Cumbrian Castles: Brougham Castle
In the latest of our series, Paul McGuirk discovers a Cumbrian castle thats spectacular setting inspired one of Wordsworth’s greatest works.
Located in a picturesque setting and nestled beside the cross of the River Eamont, Brougham Castle is home to a rich history and some unusual features. Founded in the 13th century, the purpose of the castle was to provide a formidable defence against marauders on the attack from over the Scottish Border.
However, the site had been of relevant military significance for quite some time beforehand, having been fortified by the Romans prior to the 5th century. By the time of the Norman Conquest in the 11th century, Cumbria was regarded as a relatively turbulent area. The land on which Brougham Castle now sits is thought to have offered safety and security on account of its natural defences (the aforementioned River Eamont as well as the River Lowther both flow nearby) and fertile, easy-to-cultivate land which made farming relatively easy in the vicinity of the castle.
While its military purpose was clear, it also made an impressive home and in 1300 Brougham Castle welcomed King Edward I. Nowadays, the spiral stairways are still a sight to behold and navigating its series of complex passageways makes for an interesting excursion for adults and children alike. Today, it is recognised as an official English Heritage site.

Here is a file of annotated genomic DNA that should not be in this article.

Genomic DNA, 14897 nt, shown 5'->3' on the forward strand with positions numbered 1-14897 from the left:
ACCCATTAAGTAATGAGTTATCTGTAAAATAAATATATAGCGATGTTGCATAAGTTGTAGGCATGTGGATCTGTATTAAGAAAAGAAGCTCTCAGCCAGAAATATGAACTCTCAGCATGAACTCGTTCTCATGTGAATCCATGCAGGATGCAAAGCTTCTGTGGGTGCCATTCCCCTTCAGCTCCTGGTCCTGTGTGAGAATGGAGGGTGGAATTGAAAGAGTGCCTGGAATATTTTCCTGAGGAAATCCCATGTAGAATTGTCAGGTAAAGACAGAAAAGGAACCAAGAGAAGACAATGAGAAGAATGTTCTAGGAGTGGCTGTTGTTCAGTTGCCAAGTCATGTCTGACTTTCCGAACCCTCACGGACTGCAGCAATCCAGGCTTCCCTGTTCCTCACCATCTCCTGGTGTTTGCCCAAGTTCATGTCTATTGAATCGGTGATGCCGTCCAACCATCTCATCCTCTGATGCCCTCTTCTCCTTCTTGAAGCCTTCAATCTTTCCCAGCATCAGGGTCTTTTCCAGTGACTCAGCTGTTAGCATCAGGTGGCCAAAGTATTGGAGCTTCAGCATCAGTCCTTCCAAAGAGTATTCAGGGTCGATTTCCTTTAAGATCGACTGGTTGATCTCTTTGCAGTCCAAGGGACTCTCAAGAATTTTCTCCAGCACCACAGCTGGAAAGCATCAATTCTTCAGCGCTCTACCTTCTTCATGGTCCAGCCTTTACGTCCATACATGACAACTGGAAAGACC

By the beginning of the 18th century, Brougham Castle had fell into neglect under the hands of Thomas Tufton, the 6th Earl of Thanet, who decided to make Appleby Castle his primary home instea
However, it nevertheless became a popular tourist attraction at the time, most notably because of the romanticism associated with the area due to writers such as William Wordsworth – who in his poem ‘The Prelude’ recalled exploring the ruins of Brougham Castle with his sister as a child.
For a simple yet fun-filled historical fact-finding day out, families are encouraged to enjoy picnicking on the grounds of Brougham Castle. The top of the castle provides stunning panoramic views of the Eden Valley, and keen photographers are encouraged to bring their lenses to capture some of the enchanting scenery which surrounds the site.
Brougham Castle can be reached by travelling just two miles south of Penrith on the A66. Entrance to the grounds is free to English Heritage members.